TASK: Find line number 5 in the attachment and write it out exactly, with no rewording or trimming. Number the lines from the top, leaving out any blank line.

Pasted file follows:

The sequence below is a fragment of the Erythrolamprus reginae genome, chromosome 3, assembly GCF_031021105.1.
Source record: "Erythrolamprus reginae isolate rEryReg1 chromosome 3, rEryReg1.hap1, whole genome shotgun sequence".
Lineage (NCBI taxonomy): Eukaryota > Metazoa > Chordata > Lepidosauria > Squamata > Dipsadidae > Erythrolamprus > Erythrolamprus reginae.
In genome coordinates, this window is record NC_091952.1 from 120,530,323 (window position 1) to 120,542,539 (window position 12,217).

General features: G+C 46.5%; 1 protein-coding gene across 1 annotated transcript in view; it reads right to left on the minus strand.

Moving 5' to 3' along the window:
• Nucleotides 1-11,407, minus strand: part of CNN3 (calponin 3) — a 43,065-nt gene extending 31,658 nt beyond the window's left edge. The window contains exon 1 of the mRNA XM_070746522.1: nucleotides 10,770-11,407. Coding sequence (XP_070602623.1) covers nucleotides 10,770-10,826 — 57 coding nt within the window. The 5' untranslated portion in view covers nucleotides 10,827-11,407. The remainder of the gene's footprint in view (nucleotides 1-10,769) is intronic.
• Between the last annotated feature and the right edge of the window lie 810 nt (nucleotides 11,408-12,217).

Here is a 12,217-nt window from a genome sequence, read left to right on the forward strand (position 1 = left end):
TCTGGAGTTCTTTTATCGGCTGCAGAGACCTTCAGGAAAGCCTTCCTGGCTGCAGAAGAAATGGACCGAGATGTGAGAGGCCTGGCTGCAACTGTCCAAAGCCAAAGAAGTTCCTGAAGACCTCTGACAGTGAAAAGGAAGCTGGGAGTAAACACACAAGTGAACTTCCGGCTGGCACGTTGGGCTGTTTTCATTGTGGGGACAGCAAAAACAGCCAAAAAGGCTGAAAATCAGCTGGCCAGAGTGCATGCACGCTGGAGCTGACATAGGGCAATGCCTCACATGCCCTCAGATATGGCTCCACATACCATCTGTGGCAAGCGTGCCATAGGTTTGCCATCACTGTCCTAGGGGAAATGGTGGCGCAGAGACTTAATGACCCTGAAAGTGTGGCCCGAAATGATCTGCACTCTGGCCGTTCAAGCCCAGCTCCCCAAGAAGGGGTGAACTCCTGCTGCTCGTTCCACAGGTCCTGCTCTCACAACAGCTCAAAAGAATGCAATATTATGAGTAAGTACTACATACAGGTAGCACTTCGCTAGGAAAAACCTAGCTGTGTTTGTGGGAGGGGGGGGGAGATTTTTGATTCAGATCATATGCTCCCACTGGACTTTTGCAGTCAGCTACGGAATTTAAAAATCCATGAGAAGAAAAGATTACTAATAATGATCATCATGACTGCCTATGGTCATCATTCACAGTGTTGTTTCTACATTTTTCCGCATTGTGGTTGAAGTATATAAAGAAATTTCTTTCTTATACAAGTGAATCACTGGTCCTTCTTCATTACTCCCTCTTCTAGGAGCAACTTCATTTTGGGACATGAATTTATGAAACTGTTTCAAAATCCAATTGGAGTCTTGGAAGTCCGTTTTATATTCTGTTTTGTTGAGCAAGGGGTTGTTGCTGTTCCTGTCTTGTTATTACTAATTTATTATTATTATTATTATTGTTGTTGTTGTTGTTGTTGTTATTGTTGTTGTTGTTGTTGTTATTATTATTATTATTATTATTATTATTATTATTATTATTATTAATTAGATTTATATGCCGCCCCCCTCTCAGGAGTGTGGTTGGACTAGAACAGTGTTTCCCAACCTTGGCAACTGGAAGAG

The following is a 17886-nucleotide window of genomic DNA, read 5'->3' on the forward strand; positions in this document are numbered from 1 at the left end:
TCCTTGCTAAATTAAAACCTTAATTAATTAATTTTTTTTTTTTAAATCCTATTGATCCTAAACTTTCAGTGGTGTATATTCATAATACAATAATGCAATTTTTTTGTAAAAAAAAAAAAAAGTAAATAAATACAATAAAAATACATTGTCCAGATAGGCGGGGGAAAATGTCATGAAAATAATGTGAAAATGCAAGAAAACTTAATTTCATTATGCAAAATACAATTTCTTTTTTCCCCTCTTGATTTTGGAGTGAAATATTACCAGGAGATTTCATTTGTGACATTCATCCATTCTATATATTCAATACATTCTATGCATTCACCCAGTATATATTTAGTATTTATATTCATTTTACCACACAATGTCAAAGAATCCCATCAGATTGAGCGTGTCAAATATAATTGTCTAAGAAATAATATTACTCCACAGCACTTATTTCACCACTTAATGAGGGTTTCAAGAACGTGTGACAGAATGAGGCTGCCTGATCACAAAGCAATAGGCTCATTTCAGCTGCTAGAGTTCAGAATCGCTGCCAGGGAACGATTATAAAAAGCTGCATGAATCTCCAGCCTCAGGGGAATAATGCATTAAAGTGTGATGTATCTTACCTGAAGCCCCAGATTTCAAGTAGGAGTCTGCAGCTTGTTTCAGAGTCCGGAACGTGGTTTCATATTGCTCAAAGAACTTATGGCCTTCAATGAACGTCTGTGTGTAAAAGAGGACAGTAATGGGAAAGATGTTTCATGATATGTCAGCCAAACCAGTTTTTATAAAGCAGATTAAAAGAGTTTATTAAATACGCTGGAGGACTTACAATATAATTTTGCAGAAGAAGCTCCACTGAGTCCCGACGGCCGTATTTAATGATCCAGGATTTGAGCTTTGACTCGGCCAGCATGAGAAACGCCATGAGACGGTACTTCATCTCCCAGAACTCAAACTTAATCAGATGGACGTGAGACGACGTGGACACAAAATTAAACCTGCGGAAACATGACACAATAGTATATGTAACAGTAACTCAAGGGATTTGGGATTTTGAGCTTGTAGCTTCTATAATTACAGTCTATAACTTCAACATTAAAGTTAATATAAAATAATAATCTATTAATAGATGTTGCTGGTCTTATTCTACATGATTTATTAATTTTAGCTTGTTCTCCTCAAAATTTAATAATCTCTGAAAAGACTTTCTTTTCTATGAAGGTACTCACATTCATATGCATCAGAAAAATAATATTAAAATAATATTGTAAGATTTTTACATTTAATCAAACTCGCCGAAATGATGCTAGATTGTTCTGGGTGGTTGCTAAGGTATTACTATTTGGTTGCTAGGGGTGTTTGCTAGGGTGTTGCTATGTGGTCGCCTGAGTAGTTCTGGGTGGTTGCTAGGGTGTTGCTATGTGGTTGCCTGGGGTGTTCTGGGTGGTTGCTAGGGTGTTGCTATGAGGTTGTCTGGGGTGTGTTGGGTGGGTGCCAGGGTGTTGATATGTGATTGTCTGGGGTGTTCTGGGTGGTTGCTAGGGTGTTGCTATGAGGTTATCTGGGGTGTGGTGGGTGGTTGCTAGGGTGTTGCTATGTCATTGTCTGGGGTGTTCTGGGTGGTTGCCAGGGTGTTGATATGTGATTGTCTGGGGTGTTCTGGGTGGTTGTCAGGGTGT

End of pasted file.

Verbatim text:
General features: G+C 46.5%; 1 protein-coding gene across 1 annotated transcript in view; it reads right to left on the minus strand.